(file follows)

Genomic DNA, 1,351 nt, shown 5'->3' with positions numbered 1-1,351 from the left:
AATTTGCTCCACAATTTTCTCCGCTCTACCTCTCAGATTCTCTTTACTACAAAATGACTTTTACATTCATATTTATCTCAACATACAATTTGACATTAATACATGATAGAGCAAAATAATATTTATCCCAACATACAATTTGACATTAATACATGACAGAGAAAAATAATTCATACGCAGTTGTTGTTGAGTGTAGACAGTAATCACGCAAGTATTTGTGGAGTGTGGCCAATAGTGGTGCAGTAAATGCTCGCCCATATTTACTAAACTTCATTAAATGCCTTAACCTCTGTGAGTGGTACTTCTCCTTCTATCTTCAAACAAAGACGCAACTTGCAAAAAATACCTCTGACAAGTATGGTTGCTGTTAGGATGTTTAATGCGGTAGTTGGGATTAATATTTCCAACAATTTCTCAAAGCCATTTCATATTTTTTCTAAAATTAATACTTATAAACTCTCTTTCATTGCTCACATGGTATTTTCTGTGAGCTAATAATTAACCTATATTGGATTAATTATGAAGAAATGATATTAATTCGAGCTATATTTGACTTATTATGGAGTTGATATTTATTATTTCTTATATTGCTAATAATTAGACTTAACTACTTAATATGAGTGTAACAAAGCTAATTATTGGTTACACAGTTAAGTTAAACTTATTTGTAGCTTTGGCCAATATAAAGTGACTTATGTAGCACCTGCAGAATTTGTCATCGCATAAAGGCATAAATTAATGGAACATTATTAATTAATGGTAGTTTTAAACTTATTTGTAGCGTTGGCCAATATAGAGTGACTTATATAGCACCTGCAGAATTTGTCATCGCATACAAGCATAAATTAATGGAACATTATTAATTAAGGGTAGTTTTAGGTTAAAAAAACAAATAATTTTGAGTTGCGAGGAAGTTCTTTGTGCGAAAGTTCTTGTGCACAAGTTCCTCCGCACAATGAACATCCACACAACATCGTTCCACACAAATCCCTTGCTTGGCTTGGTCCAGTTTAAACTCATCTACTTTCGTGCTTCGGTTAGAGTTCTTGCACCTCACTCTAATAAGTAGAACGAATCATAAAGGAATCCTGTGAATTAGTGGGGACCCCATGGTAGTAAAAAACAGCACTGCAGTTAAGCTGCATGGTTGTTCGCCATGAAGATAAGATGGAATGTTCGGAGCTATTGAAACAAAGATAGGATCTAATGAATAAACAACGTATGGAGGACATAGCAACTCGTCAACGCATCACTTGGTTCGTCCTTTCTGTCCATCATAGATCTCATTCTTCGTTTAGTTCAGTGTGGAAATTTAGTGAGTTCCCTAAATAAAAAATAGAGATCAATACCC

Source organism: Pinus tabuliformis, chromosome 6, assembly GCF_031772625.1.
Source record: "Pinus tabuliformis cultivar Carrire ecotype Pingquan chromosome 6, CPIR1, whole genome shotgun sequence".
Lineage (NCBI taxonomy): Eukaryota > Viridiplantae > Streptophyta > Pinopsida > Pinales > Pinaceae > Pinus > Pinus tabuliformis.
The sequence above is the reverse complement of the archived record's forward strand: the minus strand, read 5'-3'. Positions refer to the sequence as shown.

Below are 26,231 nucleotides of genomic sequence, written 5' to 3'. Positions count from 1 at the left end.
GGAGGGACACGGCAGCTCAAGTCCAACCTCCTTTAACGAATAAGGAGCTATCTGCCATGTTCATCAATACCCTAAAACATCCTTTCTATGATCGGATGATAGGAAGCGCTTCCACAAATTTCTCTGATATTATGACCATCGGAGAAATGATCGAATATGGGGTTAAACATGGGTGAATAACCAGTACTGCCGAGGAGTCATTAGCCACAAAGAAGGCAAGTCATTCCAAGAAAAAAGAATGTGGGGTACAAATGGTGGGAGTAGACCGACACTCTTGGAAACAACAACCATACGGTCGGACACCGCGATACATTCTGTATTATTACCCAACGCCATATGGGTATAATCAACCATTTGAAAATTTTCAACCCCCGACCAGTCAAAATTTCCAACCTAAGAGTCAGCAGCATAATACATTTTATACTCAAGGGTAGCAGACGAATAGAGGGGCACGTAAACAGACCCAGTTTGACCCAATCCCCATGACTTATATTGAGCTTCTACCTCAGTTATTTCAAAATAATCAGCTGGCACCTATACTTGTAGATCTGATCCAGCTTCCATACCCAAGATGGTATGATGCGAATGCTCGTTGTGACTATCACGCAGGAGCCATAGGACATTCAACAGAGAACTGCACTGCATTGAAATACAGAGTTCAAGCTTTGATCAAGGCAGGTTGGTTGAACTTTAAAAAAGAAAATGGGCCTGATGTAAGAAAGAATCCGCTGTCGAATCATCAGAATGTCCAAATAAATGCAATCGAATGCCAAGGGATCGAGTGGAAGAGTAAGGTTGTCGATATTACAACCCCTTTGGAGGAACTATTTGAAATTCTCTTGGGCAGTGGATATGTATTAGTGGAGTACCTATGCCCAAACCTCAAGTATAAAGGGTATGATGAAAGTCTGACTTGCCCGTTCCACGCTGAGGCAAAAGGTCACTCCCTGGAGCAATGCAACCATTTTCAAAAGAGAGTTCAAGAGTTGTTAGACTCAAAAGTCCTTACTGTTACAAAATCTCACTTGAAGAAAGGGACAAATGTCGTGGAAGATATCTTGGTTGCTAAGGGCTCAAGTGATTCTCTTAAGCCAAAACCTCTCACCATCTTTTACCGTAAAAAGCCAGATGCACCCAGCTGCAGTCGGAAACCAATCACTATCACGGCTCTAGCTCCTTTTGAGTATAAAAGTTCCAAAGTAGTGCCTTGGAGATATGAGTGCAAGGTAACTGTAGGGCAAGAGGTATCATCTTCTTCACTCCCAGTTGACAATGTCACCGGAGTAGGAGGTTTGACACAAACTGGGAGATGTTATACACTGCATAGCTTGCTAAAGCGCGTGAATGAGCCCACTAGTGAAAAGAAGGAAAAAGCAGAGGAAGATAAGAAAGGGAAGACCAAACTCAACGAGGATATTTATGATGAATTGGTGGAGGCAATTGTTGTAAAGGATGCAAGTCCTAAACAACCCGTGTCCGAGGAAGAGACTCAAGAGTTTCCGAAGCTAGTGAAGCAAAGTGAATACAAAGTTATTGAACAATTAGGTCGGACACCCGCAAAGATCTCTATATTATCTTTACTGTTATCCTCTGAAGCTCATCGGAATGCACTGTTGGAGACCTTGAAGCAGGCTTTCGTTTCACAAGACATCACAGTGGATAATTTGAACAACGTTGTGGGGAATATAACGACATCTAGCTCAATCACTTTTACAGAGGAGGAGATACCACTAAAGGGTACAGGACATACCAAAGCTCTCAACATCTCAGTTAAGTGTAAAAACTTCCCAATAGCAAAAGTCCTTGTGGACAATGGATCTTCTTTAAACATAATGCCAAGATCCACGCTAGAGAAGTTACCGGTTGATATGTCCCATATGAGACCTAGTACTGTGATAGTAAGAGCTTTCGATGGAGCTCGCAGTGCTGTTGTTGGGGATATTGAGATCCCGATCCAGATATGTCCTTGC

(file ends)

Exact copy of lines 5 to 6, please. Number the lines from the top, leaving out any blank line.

Lineage (NCBI taxonomy): Eukaryota > Viridiplantae > Streptophyta > Pinopsida > Pinales > Pinaceae > Pinus > Pinus tabuliformis.
The sequence above is the reverse complement of the archived record's forward strand: the minus strand, read 5'-3'. Positions refer to the sequence as shown.